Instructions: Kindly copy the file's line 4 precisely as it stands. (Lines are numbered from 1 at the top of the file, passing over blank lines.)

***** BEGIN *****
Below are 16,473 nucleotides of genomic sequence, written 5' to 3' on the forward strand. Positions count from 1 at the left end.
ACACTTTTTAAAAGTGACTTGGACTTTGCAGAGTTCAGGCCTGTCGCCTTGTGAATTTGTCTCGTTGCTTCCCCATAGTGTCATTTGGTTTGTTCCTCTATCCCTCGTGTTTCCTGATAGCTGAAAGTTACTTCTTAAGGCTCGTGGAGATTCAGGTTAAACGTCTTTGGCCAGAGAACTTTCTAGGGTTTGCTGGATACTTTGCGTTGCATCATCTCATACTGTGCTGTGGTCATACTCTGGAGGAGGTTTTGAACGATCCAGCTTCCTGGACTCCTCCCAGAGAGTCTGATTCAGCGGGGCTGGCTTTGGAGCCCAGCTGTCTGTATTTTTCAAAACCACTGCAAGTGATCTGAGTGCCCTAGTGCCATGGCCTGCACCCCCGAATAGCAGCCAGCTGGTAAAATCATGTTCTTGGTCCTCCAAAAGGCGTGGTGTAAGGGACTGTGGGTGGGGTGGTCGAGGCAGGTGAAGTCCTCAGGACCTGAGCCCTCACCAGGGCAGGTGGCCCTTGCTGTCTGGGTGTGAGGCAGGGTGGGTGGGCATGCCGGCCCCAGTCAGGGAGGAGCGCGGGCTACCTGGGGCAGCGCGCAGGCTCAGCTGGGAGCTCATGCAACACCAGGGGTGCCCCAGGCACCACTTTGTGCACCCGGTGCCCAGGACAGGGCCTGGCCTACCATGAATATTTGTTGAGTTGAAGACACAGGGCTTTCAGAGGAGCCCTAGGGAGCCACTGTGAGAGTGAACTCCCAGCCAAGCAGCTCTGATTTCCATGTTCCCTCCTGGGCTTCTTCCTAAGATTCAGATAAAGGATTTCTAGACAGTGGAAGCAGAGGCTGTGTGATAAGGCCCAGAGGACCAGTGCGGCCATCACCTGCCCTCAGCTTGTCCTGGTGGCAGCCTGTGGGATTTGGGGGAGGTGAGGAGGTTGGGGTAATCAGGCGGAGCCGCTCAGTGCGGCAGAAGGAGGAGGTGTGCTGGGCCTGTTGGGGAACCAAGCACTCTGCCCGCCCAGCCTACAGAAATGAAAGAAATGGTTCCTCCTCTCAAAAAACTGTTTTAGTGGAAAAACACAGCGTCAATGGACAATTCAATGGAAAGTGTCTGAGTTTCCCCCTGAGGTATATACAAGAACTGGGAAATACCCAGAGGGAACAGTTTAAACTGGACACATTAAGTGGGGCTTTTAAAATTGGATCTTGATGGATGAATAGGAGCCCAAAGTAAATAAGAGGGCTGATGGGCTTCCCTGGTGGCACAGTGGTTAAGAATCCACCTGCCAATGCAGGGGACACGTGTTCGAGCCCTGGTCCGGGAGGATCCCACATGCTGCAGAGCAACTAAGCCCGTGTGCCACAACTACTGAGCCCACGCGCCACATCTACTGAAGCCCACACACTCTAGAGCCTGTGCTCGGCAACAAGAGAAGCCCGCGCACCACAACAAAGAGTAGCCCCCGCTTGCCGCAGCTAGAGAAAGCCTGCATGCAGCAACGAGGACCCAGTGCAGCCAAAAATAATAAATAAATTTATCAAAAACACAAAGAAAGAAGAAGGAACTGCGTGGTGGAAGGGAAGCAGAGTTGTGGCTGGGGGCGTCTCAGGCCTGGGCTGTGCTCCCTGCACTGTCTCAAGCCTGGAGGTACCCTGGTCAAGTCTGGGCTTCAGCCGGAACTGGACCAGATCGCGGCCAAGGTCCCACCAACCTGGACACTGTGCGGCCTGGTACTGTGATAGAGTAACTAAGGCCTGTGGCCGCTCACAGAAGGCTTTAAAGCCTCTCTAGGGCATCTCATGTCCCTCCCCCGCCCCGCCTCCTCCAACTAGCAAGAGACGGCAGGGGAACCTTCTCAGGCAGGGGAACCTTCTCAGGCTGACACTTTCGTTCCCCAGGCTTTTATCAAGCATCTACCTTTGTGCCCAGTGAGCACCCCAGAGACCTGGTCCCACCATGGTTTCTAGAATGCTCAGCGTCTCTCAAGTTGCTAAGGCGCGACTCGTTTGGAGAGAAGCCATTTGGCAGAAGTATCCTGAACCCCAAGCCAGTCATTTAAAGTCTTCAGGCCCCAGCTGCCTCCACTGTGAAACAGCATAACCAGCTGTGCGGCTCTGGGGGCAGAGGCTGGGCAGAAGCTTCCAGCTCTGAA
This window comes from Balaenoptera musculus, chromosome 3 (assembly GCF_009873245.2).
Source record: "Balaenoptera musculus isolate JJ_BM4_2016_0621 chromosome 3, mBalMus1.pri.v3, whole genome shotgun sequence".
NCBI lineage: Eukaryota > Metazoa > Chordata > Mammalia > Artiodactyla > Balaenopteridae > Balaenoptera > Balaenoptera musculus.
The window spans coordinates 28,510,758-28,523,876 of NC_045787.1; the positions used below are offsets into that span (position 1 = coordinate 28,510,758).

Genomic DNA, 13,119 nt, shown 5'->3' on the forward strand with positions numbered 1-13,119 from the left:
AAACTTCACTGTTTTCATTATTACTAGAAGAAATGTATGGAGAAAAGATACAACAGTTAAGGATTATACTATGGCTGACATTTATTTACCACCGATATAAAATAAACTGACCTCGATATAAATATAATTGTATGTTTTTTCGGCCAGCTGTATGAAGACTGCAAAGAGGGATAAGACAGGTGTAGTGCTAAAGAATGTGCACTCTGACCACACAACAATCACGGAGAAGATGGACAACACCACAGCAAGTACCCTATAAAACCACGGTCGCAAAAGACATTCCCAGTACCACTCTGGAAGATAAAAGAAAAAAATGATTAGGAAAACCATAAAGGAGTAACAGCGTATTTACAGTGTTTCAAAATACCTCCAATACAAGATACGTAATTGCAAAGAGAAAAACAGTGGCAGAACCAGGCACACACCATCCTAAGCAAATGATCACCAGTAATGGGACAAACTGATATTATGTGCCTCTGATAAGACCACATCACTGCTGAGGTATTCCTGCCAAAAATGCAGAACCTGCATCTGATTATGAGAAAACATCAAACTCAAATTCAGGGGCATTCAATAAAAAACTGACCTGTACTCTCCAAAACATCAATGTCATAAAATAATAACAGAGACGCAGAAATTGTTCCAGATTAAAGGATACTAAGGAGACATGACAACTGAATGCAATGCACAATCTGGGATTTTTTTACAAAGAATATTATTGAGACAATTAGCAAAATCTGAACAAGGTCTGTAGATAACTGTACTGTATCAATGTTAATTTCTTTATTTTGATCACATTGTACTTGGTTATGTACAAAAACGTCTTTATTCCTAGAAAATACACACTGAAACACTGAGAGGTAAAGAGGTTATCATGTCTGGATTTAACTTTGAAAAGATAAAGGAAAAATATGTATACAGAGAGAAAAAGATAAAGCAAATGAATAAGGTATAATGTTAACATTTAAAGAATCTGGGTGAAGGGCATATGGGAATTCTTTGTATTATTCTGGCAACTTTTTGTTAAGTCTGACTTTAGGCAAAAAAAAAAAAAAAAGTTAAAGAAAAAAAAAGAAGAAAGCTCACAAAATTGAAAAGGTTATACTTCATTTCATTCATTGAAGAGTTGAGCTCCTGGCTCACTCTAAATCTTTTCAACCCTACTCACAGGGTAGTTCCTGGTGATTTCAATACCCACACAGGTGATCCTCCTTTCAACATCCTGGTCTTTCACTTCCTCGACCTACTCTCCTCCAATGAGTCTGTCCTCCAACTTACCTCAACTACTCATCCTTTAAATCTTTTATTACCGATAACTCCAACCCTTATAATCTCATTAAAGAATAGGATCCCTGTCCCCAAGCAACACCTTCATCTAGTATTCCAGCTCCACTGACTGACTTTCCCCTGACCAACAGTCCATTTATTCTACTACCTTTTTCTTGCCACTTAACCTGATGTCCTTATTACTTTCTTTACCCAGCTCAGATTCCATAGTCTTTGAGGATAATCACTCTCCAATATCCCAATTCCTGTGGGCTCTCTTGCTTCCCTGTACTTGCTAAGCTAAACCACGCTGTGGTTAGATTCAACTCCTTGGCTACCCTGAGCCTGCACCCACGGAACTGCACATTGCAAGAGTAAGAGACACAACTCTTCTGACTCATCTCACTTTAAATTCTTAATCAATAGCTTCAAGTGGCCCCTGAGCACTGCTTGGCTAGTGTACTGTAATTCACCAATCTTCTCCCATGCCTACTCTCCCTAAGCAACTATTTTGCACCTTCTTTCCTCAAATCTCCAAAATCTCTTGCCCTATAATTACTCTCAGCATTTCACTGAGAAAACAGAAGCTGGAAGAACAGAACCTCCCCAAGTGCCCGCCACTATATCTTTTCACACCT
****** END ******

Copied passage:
Source record: "Balaenoptera musculus isolate JJ_BM4_2016_0621 chromosome 3, mBalMus1.pri.v3, whole genome shotgun sequence".